Dear Mr. Quitugua, you wrote “…One of the fundamental differences between communism and democracy…”
    According to Business Dictionary (http://www.businessdictionary.com/definition/communism.html)
    Communism is “… economic and social system in which all (or nearly all) property and resources are collectively owned by a classless society and not by individual citizens…”
    At the same time one of available on internet definitions of democracy states that democracy is “…a political system in which the supreme power lies in a body of citizens who can elect people to represent them…” (https://www.vocabulary.com/dictionary/democracy).
    Maybe you are right when you compare two fundamentally different things: the right of possession and the political system. For some reason, you put the equal sign between ethnicity, self-defiance,culture and quite economical issue of free land market. Probably, it did not occur in your head that opposition to ban of Article XI and Article XII undermines capacity of people defined as NMD as capable one. I understand your concerns about preservation on Chamorro an Carolinian heritage but you cannot force people to remember who they are by taking from them the right to manage their own land.

  • fan4life

    he thinks he a reborn american, pathetic.

  • truth670er

    Actually, I don’t think potential extinction of “indigenous people of the Commonwealth was a compelling interest for our constitutional delegates,” as Mr. Quitugua suggests. The prohibition of permanent alienation of land was put into the Covenant at the urging of U.S. negotiators who feared that the locals would sell all the land to outsiders, live it up on the money, and then become even more dependent on U.S. taxpayers for their survival. And U.S. taxpayers would be forced to foot that bill because of United States strategic defense and security interests in the islands.

    So, first, the convention was just following the Covenant, which already had been negotiated and approved. Second, the delegates to the First Constitutional Convention were led down a predetermined path by husband and wife team Howard Willens and Deanne Siemer, who was appointed General Counsel for the Department of Defense a month after the CNMI Constitution was ratified by CNMI voters.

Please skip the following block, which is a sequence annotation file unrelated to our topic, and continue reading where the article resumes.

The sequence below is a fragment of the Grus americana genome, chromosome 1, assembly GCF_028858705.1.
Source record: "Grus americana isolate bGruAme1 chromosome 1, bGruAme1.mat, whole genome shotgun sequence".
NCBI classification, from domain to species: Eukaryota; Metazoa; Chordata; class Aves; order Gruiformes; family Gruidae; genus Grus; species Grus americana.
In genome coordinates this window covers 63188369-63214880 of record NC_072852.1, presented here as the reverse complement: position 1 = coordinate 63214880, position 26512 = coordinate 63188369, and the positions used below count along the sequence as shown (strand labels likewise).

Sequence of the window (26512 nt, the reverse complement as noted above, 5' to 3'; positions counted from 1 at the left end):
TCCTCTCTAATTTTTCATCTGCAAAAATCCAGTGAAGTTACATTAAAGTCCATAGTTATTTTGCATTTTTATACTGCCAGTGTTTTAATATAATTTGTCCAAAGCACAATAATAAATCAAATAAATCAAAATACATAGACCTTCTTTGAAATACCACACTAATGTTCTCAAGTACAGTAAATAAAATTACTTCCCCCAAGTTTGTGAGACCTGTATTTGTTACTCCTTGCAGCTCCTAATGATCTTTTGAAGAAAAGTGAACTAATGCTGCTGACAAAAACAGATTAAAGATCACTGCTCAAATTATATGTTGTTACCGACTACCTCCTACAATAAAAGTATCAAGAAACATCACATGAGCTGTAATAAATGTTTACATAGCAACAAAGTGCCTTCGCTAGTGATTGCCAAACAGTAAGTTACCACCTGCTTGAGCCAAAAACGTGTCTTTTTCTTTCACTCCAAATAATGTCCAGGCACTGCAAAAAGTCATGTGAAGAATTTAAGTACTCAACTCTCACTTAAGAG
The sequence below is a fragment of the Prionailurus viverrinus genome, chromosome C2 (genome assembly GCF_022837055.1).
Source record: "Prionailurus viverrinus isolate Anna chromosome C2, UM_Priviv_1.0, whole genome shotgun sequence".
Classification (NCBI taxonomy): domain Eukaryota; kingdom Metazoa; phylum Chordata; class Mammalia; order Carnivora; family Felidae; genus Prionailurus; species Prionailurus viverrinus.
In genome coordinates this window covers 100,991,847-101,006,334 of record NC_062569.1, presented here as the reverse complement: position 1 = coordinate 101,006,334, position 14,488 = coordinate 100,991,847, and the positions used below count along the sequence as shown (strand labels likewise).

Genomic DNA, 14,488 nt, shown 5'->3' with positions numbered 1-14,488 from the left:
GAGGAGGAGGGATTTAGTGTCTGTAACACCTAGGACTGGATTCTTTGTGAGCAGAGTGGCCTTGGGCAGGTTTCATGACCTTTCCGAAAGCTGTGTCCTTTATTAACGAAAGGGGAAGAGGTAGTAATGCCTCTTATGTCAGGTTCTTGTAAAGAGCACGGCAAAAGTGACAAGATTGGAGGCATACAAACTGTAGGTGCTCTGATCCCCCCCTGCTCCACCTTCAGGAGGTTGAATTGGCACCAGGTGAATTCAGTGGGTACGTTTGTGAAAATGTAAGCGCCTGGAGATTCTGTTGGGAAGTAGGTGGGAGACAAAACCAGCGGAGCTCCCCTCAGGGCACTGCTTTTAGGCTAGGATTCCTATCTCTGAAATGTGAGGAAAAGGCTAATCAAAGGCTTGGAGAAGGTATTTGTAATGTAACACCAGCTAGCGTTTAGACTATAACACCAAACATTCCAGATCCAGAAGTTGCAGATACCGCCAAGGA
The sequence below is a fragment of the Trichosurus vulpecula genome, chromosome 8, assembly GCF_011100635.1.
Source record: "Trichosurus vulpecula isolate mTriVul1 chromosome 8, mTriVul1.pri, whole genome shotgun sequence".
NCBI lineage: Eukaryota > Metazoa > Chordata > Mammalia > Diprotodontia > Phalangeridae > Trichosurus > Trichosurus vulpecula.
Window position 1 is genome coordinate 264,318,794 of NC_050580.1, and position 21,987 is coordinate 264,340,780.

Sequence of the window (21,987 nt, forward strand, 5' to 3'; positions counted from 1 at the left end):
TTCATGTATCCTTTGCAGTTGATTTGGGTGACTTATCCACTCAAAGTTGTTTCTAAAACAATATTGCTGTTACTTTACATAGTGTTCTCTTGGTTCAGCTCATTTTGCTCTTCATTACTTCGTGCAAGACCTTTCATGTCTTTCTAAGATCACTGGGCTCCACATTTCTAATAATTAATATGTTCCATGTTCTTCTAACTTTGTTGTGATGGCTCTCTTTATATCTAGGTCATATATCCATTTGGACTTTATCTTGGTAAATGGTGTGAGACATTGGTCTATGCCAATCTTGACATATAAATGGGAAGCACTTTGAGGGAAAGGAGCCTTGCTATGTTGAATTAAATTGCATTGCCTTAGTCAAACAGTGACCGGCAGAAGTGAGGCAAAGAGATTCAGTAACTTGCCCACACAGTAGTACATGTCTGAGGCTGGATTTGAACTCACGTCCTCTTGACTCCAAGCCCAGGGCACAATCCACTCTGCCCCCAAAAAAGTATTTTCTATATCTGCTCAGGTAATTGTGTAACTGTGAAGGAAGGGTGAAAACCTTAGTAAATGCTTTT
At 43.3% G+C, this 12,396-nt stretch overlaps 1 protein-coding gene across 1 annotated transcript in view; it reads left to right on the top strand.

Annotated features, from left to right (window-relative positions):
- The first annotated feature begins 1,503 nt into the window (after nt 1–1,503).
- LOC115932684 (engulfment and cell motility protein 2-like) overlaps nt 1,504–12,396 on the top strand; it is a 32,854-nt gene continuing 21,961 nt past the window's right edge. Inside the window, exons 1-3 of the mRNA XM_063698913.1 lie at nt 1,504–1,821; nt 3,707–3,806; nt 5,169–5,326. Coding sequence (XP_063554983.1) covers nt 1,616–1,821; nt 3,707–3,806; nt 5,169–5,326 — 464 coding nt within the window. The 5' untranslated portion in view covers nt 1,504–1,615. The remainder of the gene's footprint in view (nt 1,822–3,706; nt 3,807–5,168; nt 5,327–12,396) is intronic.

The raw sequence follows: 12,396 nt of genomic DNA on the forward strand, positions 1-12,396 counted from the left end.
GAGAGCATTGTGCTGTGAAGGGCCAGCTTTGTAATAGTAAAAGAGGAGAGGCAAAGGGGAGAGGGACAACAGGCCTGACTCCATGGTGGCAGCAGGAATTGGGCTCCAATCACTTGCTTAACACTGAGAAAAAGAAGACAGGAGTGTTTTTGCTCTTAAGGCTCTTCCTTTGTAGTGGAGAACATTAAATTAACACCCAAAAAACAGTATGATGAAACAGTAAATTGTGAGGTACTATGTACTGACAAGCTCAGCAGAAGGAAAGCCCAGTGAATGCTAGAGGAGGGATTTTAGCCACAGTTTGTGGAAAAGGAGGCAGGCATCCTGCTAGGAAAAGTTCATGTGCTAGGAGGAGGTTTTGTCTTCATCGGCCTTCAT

The “Section-by-section analysis of the Constitution” was written by Ms. Siemer and Mr. Willens. It is hard to see what connection there is between Article XII and “cultural heritages and traditional values,” which unquestionably were stronger when Article XII was conceived than they are now, or how in any way Article XII has helped to preserve and protect those “heritages” and “values.”

    To the contrary, Article XII today seems to operate as little more than a symbol to brandish to rally racist sentiment (NMD superiority and ethnic solidarity even while being betrayed and exploited by a NMD-controlled government) and a false and feigned victimization. I cannot see how Article XII has in any way served to further the “inalienable right to protect our distinct traditional way of life.”

    • jun

      Buenas,

      And the twenty-five years had passed and we need to change such racist act or constitution (CNMI Article XII). I am by definition 100% NMD and such practices is not in my lingual.

      Well said.

      Si Yu’us Ma’ase

  • Xtreme74

    To each his own but, I personally would like to see the CNMI predominantly controlled and inherited by NMD only!. Foreigners can come and make money here using our NMD land but will not own it period. I mean c’mon Saipan is only 14 miles long 5-7 miles wide. need i say more?. We will not live like the American Indians in a reservation. However, they have more land rights than we do in respect to NMD in our own Island and that needs to be reviewed. ConCon/US Congress need to re-visit and amend.